The Denver Post reports on a man who photographed a Bur Oak every day for one year and posted the photos on Facebook; he started on 24 March 2012. His experience showed that the simple act of slowing down and carefully looking at one other living thing can change one's whole perception of the world:
There is a tree that stands alone among the cornfields - about 5 miles south of Platteville, Wisconsin in the southwest corner of the state. Photographer Mark Hirsch drove by it almost every day for 19 years and never once stopped to take a picture. Then one day, he did. ...
“It was never easy and it never came naturally,” writes Hirsch. “But when I found that scene, situation or moment that made me comfortable that I had made a worthy picture for the day, it was incredibly rewarding personally. At some point, I really began to appreciate the contemplative nature of my visits to that tree.”
At first mention, a year in the life of a tree might not immediately sound interesting, visually or otherwise. Hirsch’s pictures, however, uncover a complex web of life and color surrounding the tree.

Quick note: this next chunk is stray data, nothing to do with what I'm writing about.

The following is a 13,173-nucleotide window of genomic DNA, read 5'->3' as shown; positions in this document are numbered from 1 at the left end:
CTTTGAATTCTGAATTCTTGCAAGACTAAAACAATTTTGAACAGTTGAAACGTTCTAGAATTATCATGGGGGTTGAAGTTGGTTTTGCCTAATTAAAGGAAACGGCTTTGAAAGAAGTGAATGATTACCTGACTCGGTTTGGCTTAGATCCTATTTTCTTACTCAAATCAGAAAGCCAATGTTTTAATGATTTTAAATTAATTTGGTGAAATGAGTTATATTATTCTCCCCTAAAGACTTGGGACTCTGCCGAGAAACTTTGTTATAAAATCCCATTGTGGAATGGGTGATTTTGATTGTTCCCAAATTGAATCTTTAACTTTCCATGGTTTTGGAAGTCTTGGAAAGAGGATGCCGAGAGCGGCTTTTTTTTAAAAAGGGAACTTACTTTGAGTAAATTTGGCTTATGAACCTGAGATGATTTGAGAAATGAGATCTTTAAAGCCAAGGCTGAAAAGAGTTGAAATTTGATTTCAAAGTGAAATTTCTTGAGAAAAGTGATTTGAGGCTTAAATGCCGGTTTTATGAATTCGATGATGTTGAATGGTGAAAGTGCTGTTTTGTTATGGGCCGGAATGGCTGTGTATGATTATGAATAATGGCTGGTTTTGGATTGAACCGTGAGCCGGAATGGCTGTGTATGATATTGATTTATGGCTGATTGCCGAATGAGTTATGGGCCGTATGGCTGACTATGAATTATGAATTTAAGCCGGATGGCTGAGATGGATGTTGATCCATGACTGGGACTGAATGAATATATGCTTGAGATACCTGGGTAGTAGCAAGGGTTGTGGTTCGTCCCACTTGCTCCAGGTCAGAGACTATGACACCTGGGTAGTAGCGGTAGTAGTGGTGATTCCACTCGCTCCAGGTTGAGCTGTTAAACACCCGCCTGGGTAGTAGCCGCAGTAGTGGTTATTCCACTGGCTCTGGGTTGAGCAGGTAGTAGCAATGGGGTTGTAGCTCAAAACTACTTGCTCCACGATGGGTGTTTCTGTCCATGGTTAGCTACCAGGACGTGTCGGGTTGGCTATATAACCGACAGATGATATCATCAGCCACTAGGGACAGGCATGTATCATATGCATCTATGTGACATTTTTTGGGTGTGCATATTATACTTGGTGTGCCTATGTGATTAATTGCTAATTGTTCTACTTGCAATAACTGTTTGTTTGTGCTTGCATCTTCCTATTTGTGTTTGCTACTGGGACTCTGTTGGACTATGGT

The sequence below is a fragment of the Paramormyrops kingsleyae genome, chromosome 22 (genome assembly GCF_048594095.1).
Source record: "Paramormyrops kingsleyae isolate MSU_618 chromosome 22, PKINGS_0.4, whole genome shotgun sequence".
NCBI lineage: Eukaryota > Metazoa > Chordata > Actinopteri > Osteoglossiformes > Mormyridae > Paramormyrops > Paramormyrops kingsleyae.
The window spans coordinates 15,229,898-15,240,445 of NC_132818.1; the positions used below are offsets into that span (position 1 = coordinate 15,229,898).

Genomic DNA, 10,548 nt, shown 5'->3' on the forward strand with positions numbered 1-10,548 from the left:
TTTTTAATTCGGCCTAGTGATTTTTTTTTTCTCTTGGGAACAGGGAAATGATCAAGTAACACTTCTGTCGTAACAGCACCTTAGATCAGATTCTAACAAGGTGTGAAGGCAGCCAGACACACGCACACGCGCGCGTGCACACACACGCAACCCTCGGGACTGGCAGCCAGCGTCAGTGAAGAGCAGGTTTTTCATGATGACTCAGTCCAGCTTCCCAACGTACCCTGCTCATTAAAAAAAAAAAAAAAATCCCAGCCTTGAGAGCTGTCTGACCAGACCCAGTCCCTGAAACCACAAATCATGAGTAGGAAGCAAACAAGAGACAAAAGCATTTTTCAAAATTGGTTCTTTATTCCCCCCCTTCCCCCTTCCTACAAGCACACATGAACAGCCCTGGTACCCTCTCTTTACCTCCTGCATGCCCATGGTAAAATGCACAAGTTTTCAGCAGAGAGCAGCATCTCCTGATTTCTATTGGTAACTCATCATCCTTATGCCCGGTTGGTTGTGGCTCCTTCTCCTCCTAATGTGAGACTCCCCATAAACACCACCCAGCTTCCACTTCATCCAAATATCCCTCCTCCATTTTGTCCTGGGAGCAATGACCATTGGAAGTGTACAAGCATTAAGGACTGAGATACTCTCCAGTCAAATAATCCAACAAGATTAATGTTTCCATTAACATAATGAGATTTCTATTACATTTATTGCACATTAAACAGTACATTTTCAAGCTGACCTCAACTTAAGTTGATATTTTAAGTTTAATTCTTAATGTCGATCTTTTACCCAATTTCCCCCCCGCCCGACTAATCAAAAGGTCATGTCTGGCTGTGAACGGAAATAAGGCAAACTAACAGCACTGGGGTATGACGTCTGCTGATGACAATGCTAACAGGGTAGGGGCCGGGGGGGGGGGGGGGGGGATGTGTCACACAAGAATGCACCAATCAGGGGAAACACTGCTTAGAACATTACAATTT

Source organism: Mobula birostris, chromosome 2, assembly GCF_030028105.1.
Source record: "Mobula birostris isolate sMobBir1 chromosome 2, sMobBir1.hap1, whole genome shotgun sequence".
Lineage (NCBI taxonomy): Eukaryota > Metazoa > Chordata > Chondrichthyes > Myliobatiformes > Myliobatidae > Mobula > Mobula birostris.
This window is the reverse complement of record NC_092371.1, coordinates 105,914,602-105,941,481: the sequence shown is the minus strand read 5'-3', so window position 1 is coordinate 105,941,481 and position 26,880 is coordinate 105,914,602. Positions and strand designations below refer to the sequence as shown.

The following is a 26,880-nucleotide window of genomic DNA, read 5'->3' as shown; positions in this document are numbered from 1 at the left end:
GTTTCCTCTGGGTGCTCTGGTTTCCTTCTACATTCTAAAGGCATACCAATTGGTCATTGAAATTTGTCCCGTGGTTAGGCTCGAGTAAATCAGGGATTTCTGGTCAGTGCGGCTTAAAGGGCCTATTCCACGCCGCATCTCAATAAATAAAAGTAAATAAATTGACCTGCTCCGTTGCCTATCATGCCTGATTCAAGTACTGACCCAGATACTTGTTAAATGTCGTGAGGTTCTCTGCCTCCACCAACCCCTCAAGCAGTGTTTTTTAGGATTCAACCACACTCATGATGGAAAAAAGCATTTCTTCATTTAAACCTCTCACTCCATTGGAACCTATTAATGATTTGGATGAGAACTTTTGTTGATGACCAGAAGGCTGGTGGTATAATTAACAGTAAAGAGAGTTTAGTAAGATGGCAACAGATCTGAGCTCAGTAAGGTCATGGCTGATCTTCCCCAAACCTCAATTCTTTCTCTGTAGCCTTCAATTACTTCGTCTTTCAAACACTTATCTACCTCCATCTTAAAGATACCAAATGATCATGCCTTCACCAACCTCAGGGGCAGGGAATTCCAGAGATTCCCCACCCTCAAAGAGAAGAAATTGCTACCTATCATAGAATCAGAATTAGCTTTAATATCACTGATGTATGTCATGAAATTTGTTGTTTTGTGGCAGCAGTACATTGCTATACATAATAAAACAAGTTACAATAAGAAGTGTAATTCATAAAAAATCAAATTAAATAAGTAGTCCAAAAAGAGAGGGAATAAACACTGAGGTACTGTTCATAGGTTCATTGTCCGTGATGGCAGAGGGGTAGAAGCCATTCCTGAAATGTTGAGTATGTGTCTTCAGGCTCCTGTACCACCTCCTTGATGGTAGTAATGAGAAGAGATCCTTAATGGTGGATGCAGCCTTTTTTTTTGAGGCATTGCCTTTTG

“I would describe that Tree as I would a friend,” writes Hirsch. “My initial description a year ago would have been as simple as a tree in a corn field, but now I would describe it as a tree of life in its own realm.”
By the 365th day, the project had become so renowned on Facebook that "on March 23, 2013, Hirsch took the last official pictures of the project ... [and a]lmost 300 people (and 12 dogs) showed up for a group photo under the branches of that tree [below]. Some devoted fans even drove in from Milwaukee, Chicago and northern Minnesota to be in the picture." See some of the photos below the jump, more or less in chronological order from spring 2012 to spring 2013 (they are taken from the Denver Post report or from Facebook); and the Facebook page with the full album here. Hirsch also published his photos in a book. All photos are © Mark Hirsch and are reproduced here under Fair Use for non-commercial review and discussion.“I was never very good at slowing down but I am now. I’ve learned to see things differently. And I’ve embraced an incredible appreciation for the land in and around that tree.”
"Day 119, July 20. A moth camouflaged by its wing patterns is hidden amidst the bark of That Tree."
"Day 228, November 6, 2012. That tree is reflected upside down in the heavy snowflakes melting on the window of my truck."
After the project was over: "April 7, 2013. I enjoyed last nights sunset in the company of two dear friends, my dog Magnum and That Tree."